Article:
“This book is an original and unique contribution to the literature on infectious disease detection and response, offering an encyclopedic consideration of regional health diplomacy as a ‘bridge to peace.’ The volume presents a very detailed case study of three transnational regional disease surveillance programs of varying effectiveness and tackles the question of the legitimacy and accountability of the transnational public-private partnerships which play an increasingly central role in global health assistance.”
—Julie Fischer, Stimson Center

“Disease threatens economic and social stability, increasing despair and the potential for violence in any country. Yet, I’ve seen firsthand how strong national and international partnerships and community-driven health efforts, like the Guinea worm eradication campaign, can be unexpected vehicles for peace in areas of long-standing conflict. Pandemics and Peace outlines what’s possible when we work together for the common good and is a valuable resource for scholars and field implementers.”
—John B. Hardman, MD, president and CEO, The Carter Center

“It is surprising that no one had written this needed book before. But now we have it, and Pandemics and Peace greatly enriches our understanding of how, when, and why medical cooperation occurs even in the face of international conflict.”
—Robert Jervis, Adlai E. Stevenson Professor of International Politics, Columbia University

“This excellent book is rich in information and insight, comprehensively conceived, with wise and timely policy suggestions. Long provides a detailed analysis of three regional organizations that cooperatively conduct infectious disease surveillance programs that function among countries with contentious relations in the Middle East, Southeast Asia, and East Africa. This is an admirable work based on solid research and a thorough use of relevant theories.”
—Louis Kriesberg, Maxwell Professor Emeritus of Social Conflict Studies,  
Syracuse University

“This volume provides a very good overview of trends in international health interdependencies and collaboration among a variety of actors to stem harmful impacts. Of particular note is the influence of health interdependencies on security interests and the evolution of the activities of varied actors. There are particularly interesting commentaries on the roles of nonstate actors. These actors include intergovernmental organizations and commercial and humanitarian bodies. The study is quite readable and should be purchased by a wide range of individuals and groups in the health and international relations fields.”
—Mark Zacher, professor emeritus of political science and former director of the Institute of International Relations at University of British Columbia


 

Latest Publications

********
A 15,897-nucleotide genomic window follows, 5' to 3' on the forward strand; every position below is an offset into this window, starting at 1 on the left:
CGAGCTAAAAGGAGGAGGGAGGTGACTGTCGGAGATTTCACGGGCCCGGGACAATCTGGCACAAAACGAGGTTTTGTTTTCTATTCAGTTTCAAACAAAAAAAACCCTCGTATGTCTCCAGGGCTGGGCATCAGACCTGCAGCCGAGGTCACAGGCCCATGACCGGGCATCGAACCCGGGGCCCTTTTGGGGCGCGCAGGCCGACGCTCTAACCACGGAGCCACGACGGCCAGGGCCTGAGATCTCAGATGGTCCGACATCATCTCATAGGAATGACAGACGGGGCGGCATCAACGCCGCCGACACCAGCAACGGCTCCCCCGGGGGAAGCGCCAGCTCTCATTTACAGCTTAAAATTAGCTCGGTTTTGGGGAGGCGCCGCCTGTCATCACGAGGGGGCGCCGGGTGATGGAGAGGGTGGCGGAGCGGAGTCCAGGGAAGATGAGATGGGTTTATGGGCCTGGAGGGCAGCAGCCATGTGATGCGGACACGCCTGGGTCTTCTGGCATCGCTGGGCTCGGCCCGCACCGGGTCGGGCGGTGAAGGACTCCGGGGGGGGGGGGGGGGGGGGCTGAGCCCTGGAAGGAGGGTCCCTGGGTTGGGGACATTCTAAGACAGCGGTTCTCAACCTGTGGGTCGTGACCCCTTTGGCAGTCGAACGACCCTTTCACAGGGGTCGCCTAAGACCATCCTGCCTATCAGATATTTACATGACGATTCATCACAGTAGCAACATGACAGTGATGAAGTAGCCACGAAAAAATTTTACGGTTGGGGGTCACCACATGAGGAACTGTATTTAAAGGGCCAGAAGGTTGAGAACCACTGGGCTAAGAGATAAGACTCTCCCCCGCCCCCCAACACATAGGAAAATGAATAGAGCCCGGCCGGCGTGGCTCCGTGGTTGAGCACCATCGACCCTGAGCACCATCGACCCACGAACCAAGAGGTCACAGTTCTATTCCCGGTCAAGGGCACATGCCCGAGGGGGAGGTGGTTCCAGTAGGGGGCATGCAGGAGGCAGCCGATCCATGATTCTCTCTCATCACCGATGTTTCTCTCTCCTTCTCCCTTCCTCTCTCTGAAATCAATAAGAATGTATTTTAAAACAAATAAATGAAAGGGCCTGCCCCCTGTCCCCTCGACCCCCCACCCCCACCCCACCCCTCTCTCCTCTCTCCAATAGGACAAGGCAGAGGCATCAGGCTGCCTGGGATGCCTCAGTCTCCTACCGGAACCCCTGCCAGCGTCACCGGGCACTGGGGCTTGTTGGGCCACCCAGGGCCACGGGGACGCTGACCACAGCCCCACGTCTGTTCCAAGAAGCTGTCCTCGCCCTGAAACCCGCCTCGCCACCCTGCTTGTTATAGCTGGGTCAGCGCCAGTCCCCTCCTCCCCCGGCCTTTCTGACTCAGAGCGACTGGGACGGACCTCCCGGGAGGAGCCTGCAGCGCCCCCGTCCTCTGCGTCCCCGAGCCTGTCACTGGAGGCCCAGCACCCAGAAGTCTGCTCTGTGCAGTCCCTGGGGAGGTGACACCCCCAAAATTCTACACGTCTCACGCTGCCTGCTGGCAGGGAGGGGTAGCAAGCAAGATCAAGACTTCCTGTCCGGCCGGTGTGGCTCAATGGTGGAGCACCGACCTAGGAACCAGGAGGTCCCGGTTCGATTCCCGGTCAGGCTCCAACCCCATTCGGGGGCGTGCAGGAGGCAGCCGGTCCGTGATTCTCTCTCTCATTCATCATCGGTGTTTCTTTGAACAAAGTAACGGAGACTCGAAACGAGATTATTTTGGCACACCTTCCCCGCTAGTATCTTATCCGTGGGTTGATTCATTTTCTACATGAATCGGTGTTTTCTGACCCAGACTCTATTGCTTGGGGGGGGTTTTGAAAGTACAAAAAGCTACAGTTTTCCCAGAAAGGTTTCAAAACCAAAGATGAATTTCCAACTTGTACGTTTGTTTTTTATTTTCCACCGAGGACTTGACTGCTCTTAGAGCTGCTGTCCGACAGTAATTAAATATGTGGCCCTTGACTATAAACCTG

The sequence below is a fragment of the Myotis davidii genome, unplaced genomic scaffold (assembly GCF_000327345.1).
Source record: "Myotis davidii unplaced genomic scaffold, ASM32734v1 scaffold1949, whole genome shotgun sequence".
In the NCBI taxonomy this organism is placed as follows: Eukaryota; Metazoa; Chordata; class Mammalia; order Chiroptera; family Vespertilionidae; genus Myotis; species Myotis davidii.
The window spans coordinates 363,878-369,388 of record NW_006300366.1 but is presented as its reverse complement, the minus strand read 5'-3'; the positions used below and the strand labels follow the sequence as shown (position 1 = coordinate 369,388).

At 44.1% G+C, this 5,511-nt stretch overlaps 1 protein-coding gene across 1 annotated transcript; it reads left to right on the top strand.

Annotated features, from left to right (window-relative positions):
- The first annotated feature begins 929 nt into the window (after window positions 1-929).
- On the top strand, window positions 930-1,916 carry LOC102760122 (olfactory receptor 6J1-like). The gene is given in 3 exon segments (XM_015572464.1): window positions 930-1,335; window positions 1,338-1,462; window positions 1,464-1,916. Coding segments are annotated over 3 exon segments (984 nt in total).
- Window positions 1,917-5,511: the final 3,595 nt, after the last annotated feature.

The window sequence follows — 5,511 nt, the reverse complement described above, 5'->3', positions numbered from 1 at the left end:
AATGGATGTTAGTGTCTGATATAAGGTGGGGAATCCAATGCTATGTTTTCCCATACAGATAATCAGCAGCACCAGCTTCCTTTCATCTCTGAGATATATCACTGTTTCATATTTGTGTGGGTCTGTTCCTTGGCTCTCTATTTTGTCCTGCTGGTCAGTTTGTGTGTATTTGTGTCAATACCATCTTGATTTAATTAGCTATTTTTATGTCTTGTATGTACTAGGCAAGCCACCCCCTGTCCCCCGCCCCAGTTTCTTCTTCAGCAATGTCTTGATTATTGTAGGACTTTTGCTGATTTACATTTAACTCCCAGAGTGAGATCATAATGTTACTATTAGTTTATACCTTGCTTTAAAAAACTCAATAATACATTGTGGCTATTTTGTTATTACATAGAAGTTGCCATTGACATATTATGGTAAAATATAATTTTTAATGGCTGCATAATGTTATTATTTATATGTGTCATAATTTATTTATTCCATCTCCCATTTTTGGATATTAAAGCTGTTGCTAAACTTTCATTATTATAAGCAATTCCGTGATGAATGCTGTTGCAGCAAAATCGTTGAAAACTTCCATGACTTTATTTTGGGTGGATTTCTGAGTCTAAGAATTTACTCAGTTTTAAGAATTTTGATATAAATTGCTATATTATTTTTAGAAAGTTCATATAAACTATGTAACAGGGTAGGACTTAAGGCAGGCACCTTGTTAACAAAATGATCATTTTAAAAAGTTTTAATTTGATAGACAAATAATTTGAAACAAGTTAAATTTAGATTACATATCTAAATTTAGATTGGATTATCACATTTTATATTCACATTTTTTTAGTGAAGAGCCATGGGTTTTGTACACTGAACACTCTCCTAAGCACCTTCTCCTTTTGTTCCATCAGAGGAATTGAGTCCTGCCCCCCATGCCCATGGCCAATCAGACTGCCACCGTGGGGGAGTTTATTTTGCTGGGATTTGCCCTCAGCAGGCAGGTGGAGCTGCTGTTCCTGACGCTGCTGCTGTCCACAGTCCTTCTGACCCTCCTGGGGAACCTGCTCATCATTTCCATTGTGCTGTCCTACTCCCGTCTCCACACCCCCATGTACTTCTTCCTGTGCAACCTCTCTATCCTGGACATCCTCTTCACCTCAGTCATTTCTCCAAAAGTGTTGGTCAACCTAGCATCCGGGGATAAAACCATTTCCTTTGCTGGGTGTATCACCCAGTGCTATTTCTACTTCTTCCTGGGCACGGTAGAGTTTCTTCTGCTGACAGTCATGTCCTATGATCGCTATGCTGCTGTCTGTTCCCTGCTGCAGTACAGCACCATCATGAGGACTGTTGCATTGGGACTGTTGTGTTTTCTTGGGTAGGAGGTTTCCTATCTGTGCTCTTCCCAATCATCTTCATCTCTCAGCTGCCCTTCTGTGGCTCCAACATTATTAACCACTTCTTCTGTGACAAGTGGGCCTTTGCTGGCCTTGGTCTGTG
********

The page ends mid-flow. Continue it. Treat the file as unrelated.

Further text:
Preparing for Victory in Ukraine

Preparing for Victory in Ukraine

Wednesday, November 30, 2022

By: Stephen J. Hadley;  Ambassador William B. Taylor;  John E. Herbst;  Matthew Kroenig;  Melinda Haring;  Jeffrey Cimmino

Success. That’s the potential outcome that the United States, Ukraine, allied and partner governments, and private-sector actors must now prepare to confront. Ukraine’s counteroffensives, backed by expanded and accelerated U.S. and allied support, continue to push Russian forces out of Ukrainian territory, although at a reduced rate. These hard-won successes, however, bring with them possible challenges that also must be addressed.

Type: Analysis and Commentary

Global Policy

Five Key Issues Facing Pakistan’s New Army Chief

Five Key Issues Facing Pakistan’s New Army Chief

Wednesday, November 30, 2022

By: Asfandyar Mir, Ph.D.;  Tamanna Salikuddin

Pakistan just underwent a major military transition. Last week, Prime Minister Shahbaz Sharif appointed General Asim Munir as the new chief of the country’s powerful army, succeeding Qamar Bajwa who held the position for six years. Munir is a former chief of Pakistan’s powerful intelligence service, the Inter-Services Intelligence (ISI), and before that the head of the country’s military intelligence. In nuclear-armed Pakistan with the world’s fifth largest military and a history of military rule, the army chief tends to be the most powerful leader — at times even perceived as the de facto leader due to significant influence over Pakistan’s domestic and foreign policies.

Type: Analysis and Commentary

Civilian-Military RelationsDemocracy & GovernanceGlobal Policy

Tamanna Salikuddin on Pakistan’s New Military Chief

Tamanna Salikuddin on Pakistan’s New Military Chief

Tuesday, November 29, 2022

By: Tamanna Salikuddin

General Asim Munir was appointed as the new head of Pakistan’s military this week — a position often viewed as the de facto leader of the country. Amid a fraught political environment, Munir’s “first job is going to be figuring out what the civil-military balance is in Pakistan,” says USIP’s Tamanna Salikuddin.

Type: Podcast

Four Takeaways from the COP27 Climate Conference

Four Takeaways from the COP27 Climate Conference

Tuesday, November 29, 2022

By: Tegan Blaine, Ph.D.

Many global headlines from last year have been shaped by — or contributed to — the visible impacts of climate change. From the floods in Pakistan to the droughts in East Africa, Europe’s energy crisis, global inflation and even the war in Ukraine, the gravity of the climate crisis has come into full focus for millions of people around the world.

Type: Analysis and Commentary

EnvironmentGlobal Policy

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